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A comparative study of endophytic mycobiota in leaves of Acer saccharum in eastern North America

Abstract

Endophytic fungal flora of the symptomless lamina and petiole of Acer saccharum have been compared to detect inter-sites and tissue-specific differences in the communities from two native and one urban stands. Twenty seven different fungal taxa were isolated, but only 19 endophytes were present in frequencies of colonization higher than 1 %. Although the species composition overlaps within sites, all of these species were found in an old-growth forest (300 years old), but only 18 (67 %) in a regenerated (managed) forest (80 year old) and 8 (30 %) in an urban plantation. Both, the numbers of species and fungal isolation frequency, were significantly higher for leaves than for petioles, showing an organ and segment-specific distribution. The gradually increasing of the presence of dark mycelia from native forests to urban plantation was discussed on the basis of the presumably impacts of the temperature and light following the 1998 ice-storm in Quebec, Canada.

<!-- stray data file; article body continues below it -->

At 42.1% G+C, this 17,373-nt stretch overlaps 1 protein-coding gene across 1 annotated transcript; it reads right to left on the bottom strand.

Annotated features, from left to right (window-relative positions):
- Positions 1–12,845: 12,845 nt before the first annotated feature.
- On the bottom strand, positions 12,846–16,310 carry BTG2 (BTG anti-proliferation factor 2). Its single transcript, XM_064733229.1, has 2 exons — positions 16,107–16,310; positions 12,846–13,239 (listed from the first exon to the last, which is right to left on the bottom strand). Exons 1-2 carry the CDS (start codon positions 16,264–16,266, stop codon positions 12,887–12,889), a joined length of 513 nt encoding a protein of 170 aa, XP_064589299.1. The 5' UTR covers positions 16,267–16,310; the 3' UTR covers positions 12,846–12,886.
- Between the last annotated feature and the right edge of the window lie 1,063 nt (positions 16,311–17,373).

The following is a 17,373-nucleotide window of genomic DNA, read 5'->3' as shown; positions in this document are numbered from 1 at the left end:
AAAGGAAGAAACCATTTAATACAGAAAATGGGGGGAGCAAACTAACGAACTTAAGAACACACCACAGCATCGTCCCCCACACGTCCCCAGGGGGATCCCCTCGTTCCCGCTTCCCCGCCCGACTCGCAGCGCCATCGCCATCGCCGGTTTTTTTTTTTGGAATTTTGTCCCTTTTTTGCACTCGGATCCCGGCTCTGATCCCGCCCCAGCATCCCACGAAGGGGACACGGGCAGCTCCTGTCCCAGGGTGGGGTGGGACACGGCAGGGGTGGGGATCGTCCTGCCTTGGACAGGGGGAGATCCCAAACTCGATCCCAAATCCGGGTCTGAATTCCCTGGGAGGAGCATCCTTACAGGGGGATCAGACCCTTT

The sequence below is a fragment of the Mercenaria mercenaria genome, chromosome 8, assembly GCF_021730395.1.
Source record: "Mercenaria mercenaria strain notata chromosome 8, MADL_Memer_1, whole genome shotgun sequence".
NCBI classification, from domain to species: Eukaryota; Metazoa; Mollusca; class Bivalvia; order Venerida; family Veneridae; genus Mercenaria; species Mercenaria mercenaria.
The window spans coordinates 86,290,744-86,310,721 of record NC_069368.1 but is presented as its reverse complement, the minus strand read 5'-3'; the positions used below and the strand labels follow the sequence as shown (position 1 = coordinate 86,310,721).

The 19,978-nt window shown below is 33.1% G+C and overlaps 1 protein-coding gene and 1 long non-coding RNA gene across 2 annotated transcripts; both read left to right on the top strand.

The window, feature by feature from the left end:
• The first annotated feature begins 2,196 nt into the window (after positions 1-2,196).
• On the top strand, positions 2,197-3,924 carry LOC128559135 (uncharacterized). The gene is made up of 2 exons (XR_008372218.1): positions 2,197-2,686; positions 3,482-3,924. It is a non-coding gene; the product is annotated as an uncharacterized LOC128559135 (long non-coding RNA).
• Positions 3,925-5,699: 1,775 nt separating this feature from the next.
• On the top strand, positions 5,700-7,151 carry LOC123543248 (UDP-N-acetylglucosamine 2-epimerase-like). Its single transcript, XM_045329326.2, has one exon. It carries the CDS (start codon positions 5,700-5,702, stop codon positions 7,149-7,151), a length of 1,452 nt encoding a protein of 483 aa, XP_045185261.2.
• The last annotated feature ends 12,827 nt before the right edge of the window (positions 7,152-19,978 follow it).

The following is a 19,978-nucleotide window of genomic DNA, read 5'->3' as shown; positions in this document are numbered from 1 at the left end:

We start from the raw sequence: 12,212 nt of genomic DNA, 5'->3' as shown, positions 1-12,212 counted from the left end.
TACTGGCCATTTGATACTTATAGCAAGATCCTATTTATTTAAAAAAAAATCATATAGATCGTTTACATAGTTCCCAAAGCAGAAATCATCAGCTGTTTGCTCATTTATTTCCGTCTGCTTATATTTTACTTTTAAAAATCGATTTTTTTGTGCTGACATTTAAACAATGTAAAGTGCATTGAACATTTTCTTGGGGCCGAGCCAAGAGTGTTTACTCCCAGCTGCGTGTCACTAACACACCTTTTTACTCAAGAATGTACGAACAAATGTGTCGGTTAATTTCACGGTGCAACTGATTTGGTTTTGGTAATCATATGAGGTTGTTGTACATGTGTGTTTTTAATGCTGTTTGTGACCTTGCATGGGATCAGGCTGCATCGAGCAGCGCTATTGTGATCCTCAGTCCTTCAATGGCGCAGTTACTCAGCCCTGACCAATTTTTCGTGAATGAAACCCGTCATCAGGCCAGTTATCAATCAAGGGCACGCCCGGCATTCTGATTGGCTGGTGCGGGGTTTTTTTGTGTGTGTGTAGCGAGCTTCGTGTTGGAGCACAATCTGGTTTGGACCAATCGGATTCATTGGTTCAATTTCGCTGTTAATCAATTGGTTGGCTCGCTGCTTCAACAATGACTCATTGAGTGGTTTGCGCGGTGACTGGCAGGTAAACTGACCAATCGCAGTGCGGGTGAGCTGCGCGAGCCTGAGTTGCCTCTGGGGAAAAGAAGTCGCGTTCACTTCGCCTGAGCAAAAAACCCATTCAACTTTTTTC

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Vujanovic, V., Brisson, J. A comparative study of endophytic mycobiota in leaves of Acer saccharum in eastern North America. Mycol Progress 1, 147–154 (2002). https://doi.org/10.1007/s11557-006-0014-y

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  • DOI: https://doi.org/10.1007/s11557-006-0014-y

Keywords

  • North America
  • Species Composition
  • Native Forest
  • Fungal Isolation
  • Saccharum